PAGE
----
- Retired Banyana Banyana star Lydia Monyepao spoke to Briefly News regarding her new job with the South African Football Association
- Monyepao says her priority is to ensure they acquire good sponsors for the Banyana side to receive the same salaries as their male counterparts, Bafana Bafana
- The former Banyana team manager says her role is different from the one she held at SAFA because being a COO involves a lot of decision making
- Moreover, Monyepao has reacted to Mamelodi Sundowns championship glory, praising coaches Manqoba Mngqithi, Steve Komphela and Rhulani Mokwena
- Also known as Skillz, the former Banyana player Monyepao has called on the football fraternity to support Kaizer Chiefs in their CAF Champions League campaign
She is one of the most decorated footballers in the women’s game and she has just landed a top job at the South African Football Association. Banyana Banyana legend Lydia Monyepao is a true example of academic excellence coupled with technical know-how in the football field.
She holds a BCom from Wits University, a BCom Honours in Accounting from the University of KwaZulu-Natal and a Masters in Sport Management through Loughborough in the United Kingdom.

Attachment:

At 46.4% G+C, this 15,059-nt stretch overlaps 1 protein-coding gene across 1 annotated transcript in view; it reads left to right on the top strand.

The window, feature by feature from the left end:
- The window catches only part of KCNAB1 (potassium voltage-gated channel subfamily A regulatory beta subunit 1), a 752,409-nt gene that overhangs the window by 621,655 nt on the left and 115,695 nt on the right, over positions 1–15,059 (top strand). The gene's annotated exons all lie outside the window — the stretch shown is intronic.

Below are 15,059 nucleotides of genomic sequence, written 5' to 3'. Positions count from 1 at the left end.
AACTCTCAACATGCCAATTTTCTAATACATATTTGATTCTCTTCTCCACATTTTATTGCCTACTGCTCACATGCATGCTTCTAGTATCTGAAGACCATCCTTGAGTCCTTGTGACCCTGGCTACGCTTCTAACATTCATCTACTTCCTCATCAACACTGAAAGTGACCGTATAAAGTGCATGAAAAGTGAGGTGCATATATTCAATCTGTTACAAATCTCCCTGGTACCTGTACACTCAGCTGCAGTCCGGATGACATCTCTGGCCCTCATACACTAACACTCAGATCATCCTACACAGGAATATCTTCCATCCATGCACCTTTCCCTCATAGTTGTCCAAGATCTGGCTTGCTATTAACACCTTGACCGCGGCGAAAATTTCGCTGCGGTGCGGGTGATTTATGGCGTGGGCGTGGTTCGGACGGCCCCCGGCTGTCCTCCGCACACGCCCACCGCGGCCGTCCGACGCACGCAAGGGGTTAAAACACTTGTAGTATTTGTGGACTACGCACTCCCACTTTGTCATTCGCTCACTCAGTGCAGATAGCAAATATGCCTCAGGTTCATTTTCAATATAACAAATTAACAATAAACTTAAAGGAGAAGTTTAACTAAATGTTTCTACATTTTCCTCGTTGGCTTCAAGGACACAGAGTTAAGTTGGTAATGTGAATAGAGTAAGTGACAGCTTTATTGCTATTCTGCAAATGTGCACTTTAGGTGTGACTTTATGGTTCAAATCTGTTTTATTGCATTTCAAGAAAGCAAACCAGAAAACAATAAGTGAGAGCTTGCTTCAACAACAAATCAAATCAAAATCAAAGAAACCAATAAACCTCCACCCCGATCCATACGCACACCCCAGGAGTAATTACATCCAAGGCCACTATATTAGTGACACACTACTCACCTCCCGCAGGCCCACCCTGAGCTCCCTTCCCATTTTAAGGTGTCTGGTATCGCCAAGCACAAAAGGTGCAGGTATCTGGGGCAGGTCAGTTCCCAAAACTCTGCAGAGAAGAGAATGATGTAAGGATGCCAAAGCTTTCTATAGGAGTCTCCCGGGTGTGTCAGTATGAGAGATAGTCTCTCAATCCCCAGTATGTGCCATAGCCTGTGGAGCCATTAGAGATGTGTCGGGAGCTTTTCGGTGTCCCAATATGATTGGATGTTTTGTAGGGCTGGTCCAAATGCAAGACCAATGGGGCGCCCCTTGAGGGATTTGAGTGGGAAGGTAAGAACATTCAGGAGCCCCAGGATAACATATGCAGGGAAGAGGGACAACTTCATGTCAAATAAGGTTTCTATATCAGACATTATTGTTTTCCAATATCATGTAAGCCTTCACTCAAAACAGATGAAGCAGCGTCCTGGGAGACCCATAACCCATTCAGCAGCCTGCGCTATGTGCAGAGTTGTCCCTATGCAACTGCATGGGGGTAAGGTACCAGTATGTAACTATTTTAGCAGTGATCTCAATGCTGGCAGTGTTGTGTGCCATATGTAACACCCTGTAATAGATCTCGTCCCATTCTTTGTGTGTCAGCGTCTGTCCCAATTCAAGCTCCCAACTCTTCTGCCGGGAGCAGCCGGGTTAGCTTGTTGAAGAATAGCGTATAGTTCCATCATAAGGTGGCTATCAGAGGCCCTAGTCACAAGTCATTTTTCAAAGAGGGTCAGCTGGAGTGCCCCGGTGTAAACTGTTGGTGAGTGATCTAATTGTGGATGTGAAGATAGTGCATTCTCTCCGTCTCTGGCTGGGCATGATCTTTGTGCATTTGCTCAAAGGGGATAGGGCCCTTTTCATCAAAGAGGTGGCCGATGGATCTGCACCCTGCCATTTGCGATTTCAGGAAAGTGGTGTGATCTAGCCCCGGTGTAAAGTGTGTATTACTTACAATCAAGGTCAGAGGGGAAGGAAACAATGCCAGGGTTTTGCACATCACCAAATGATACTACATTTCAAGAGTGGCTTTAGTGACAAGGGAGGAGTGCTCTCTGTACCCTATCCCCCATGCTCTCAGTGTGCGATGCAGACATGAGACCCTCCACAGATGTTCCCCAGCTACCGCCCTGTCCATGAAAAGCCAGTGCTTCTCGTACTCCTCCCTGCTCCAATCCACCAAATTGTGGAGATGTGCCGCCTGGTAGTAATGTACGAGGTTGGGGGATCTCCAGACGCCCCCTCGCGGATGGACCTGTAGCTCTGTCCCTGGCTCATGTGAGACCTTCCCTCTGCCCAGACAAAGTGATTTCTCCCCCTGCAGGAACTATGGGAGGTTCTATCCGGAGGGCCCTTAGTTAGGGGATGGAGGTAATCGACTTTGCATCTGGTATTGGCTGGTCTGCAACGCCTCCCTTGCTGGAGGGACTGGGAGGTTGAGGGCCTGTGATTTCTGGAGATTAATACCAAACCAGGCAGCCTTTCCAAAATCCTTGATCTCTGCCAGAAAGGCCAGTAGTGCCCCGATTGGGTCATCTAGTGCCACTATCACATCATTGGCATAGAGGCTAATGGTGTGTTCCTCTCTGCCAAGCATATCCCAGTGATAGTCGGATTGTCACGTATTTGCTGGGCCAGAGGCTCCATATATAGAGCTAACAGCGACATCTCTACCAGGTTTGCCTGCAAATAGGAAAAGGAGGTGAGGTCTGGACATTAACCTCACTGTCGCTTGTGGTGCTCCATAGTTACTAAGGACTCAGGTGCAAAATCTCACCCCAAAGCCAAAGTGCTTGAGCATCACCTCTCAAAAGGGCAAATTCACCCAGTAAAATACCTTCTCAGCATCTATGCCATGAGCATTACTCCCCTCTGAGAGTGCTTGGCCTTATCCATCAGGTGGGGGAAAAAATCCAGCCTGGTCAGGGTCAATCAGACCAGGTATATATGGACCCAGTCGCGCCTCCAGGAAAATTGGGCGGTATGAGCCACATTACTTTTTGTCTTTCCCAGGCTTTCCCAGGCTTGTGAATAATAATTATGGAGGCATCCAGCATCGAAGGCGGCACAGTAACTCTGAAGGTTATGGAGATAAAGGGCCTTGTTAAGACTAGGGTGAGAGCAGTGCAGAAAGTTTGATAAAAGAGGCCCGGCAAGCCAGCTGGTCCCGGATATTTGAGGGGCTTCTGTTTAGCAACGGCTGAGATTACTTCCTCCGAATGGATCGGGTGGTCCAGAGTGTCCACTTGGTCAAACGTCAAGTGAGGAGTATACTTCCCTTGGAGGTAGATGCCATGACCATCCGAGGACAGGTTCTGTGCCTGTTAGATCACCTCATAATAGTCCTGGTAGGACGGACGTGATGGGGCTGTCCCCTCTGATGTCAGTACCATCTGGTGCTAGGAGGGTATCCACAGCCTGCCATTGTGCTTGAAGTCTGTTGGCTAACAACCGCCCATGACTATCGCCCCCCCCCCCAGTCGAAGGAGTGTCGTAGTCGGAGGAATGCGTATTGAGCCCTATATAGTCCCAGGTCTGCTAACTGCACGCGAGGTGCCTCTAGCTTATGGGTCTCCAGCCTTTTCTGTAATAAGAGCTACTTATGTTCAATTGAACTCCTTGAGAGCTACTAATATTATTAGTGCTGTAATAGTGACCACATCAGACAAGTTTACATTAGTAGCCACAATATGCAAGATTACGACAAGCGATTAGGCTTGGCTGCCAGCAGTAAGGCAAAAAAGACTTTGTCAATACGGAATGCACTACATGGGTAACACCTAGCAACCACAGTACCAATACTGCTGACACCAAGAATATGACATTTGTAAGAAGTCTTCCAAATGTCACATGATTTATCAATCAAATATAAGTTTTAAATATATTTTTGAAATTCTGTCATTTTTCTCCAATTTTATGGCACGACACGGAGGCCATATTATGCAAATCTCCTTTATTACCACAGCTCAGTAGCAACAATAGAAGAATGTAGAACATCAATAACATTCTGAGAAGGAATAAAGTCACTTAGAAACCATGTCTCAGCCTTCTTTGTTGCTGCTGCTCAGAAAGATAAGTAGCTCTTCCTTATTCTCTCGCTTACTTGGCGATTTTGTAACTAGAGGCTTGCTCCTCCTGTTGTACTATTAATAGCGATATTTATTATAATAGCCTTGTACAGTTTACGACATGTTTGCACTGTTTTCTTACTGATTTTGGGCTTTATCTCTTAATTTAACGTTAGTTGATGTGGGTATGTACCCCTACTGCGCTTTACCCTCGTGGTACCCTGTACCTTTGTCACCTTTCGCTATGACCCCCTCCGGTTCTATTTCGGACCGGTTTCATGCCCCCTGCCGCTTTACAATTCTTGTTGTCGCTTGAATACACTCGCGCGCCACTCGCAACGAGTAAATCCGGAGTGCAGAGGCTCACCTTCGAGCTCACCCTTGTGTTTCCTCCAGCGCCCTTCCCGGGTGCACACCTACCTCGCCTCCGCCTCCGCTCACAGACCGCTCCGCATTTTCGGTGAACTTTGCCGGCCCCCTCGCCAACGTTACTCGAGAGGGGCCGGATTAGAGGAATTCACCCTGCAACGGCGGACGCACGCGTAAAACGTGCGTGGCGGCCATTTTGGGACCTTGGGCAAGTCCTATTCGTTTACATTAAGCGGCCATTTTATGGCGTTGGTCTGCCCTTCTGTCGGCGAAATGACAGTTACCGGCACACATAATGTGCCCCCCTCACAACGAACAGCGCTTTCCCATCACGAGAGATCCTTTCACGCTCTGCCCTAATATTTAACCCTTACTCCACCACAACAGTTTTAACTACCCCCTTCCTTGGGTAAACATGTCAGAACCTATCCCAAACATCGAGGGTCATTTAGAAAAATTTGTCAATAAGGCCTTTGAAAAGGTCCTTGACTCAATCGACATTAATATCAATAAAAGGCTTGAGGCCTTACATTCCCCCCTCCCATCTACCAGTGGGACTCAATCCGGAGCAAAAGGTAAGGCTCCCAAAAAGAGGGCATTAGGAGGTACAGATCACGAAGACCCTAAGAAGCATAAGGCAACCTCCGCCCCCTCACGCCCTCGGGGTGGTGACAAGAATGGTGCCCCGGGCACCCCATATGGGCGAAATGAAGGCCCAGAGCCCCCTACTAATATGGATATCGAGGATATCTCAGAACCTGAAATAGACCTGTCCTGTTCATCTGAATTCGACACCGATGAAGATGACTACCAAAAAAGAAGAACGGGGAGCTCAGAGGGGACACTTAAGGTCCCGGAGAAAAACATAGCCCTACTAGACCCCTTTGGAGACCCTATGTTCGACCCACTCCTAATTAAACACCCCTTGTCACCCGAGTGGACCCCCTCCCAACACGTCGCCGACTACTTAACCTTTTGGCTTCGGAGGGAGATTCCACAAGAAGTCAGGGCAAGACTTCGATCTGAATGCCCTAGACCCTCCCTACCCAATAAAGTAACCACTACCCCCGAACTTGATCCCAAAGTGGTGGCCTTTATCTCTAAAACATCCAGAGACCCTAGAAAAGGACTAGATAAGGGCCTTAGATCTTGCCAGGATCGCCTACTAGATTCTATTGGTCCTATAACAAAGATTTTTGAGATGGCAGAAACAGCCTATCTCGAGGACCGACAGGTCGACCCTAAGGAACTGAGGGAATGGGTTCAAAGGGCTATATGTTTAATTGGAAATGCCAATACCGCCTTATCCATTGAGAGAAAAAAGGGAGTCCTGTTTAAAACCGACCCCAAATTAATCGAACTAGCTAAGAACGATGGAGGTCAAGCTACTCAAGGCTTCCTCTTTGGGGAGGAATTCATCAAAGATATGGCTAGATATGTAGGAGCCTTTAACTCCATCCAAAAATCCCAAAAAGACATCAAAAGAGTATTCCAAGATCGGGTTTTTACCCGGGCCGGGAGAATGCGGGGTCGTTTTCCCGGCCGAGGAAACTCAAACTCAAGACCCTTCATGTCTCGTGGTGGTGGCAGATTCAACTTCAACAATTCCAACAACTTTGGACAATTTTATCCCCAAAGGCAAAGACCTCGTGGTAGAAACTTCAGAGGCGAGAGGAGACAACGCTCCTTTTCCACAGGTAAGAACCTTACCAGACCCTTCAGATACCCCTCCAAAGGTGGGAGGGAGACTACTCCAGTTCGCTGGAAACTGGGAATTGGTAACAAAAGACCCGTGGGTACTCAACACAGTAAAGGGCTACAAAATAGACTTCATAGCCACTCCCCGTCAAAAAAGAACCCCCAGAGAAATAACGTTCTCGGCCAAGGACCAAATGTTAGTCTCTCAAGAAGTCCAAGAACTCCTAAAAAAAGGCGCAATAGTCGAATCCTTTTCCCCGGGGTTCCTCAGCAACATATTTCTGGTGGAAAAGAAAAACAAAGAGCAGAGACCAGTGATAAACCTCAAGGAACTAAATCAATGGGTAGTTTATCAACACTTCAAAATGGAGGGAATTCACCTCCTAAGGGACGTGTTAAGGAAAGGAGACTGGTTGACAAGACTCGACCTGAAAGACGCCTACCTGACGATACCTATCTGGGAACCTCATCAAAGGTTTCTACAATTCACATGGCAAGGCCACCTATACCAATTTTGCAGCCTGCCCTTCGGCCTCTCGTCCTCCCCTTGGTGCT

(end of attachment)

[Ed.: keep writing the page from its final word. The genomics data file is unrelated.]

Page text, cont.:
After the recent announcement of Hugo Broos as the new Bafana Bafana coach, SAFA also made it known that the former midfielder will take over as the new Chief Operations Officer at SAFA House.
The well-spoken officer took time out of the hectic schedule to exclusively sit down with Briefly News to talk about football and office duties as well as her ambitions.
‘Skillz’ also touched on the new DStv Premiership champions, Mamelodi Sundowns, while wishing Kaizer Chiefs the best of luck in their quest to bag the CAF Champions League trophy. Monyepao told Briefly News:
“I am excited about it but obviously I am a little bit nervous because I know what the job entails and the challenge that lies ahead. So, I am not taking it lightly, and as excited as I am, I am quite aware of what needs to be done.
“I would say I have a more holistic idea of what is required from different angles. From a player’s perspective, from work more like an operational perspective because that is based on my experience in the workplace as well.